The UK's biggest freight operator has been prosecuted for a second time after a child suffered 40% burns when he was shocked by an overhead cable.
Wolverhampton Magistrates' Court was told that the boy and two 13-year-old friends entered Bescot Yard freight terminal in Walsall on 1 June 2017 after they climbed through a hole in a fence next to adjacent playing fields. Two of the three boys climbed on top of a train, and while standing on the roof, one suffered a devastating electric shock from the 25,000-volt overhead power lines. He sustained 40% burns and life changing injuries. The second child sustained burns to his hand and a broken arm. The third child was not physically harmed.
An investigation by the Office of Rail and Road (ORR) revealed that DB Cargo was aware that members of the public were often gaining unauthorised access to the site, with 35 incidents documented between July 2012 and June 2017. On 28 May 2017, just a few days prior to the incident, DB Cargo recorded that several youths had been spotted clambering over locomotives.
The rail freight firm pleaded guilty of one count of failing to ensure, so far as reasonably practicable, that persons not in its employment, who may have been affected, were not exposed to risks to their health and safety, namely by failing to take reasonably practicable measures to prevent trespassers from entering Bescot Yard, in contravention of s 3(1) and 33(1)(a) of the Health and Safety at Work Act.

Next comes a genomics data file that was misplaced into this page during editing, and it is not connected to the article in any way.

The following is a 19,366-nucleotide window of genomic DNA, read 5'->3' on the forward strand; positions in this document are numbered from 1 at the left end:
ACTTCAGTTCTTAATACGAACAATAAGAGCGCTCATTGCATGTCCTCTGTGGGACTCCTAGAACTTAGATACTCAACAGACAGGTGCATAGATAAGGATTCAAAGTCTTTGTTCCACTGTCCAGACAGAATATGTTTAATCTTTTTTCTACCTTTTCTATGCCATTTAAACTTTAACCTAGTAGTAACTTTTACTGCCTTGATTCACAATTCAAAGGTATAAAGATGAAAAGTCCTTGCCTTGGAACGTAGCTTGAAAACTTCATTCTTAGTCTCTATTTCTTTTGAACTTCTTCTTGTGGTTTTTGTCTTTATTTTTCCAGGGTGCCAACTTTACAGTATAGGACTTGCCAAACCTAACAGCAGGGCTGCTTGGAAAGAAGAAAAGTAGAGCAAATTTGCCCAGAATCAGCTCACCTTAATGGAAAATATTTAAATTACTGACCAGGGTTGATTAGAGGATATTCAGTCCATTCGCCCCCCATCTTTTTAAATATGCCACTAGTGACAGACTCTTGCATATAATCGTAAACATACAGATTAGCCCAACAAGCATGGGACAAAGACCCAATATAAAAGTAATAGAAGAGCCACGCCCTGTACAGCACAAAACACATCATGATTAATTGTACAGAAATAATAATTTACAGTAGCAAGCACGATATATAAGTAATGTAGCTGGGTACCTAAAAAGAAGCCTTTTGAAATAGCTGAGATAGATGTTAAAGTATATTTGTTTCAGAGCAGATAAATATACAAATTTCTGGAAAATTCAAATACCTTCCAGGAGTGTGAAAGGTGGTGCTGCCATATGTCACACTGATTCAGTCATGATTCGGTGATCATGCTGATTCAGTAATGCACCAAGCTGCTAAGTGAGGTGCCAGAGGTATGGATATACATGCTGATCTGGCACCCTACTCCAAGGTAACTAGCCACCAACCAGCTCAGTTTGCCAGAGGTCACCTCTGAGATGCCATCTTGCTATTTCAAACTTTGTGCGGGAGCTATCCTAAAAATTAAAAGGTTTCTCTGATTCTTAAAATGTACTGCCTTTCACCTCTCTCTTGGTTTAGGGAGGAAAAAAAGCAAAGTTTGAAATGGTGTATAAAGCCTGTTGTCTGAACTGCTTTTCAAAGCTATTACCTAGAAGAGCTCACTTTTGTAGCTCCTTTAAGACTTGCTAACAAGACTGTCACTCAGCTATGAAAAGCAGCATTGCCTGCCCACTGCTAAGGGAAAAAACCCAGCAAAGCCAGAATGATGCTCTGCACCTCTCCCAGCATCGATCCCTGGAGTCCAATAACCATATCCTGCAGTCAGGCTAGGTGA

Last week DB Cargo was fined £1.2 million, with £27,873 costs.
"Our thoughts remain with the victims who suffered such terrible injuries, and their family and friends who have also been deeply affected," said Ian Prosser, HM Chief Inspector of Railways.
"We welcome the sentence which shows the seriousness with which the court has taken this case, and we expect the rail industry to make sure their sites are secure and minimise the chances of a repeat of this incident.
"We hope this acts as a reminder to adults and children to stay off railway sites which can be very dangerous places," he added.
According to the Birmingham Mail, a spokesman from DB Cargo UK outside Wolverhampton Magistrates' Court said: "DB Cargo UK would like to once again extend its deepest sympathies to the injured children, their families and the local Wolverhampton community, within which the company plays an important role.
"Trespass on the railway continues to be a national problem and we are committed to playing a lead role in tackling the issue at an industry level."The company has taken the opportunity to review and enhance its site security policies and procedures to ensure that the high standards of safety it strives to achieve are reflected across its significant property portfolio across the UK.
"We are committed to continuing with investments in fencing, signage, training and local education to ensure children and other trespassers do not access our sites."
Last year, DB Cargo was ordered to pay £2.7 million after another 13-year-old boy sustained life-changing injuries while playing on the company’s railway marshalling land in Gateshead, Tyne and Wear.